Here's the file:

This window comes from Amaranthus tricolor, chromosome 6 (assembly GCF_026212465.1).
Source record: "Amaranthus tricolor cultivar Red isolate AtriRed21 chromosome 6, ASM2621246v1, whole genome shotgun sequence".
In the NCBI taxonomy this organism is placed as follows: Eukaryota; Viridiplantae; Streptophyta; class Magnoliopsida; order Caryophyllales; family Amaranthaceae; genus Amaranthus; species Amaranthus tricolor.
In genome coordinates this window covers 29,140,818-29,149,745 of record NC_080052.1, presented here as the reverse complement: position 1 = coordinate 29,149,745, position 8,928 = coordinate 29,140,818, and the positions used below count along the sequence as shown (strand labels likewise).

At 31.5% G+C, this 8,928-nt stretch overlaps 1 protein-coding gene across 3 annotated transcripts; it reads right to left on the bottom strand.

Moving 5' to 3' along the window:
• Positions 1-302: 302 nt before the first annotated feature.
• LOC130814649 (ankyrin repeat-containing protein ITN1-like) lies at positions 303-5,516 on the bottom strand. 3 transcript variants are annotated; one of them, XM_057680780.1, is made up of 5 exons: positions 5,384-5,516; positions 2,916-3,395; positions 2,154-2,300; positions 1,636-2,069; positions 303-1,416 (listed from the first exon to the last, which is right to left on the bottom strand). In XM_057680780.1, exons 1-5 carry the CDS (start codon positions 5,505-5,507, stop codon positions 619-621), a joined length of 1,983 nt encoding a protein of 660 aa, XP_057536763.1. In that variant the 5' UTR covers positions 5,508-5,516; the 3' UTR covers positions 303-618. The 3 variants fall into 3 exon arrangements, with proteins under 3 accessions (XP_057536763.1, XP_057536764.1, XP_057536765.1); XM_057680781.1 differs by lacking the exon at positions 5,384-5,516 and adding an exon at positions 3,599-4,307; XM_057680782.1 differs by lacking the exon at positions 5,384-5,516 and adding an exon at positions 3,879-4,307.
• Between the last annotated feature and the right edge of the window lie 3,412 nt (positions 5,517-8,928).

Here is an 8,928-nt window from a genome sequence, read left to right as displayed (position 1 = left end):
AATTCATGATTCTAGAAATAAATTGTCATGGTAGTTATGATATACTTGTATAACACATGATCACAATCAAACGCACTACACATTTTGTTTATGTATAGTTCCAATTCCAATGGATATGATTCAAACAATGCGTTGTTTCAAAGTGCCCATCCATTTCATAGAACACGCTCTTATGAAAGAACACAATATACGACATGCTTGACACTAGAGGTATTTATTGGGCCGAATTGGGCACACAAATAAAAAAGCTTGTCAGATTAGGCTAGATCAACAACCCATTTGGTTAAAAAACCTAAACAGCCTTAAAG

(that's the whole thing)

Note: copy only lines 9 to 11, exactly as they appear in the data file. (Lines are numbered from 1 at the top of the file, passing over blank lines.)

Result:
• Between the last annotated feature and the right edge of the window lie 3,412 nt (positions 5,517-8,928).

Here is an 8,928-nt window from a genome sequence, read left to right as displayed (position 1 = left end):
AATTCATGATTCTAGAAATAAATTGTCATGGTAGTTATGATATACTTGTATAACACATGATCACAATCAAACGCACTACACATTTTGTTTATGTATAGTTCCAATTCCAATGGATATGATTCAAACAATGCGTTGTTTCAAAGTGCCCATCCATTTCATAGAACACGCTCTTATGAAAGAACACAATATACGACATGCTTGACACTAGAGGTATTTATTGGGCCGAATTGGGCACACAAATAAAAAAGCTTGTCAGATTAGGCTAGATCAACAACCCATTTGGTTAAAAAACCTAAACAGCCTTAAAG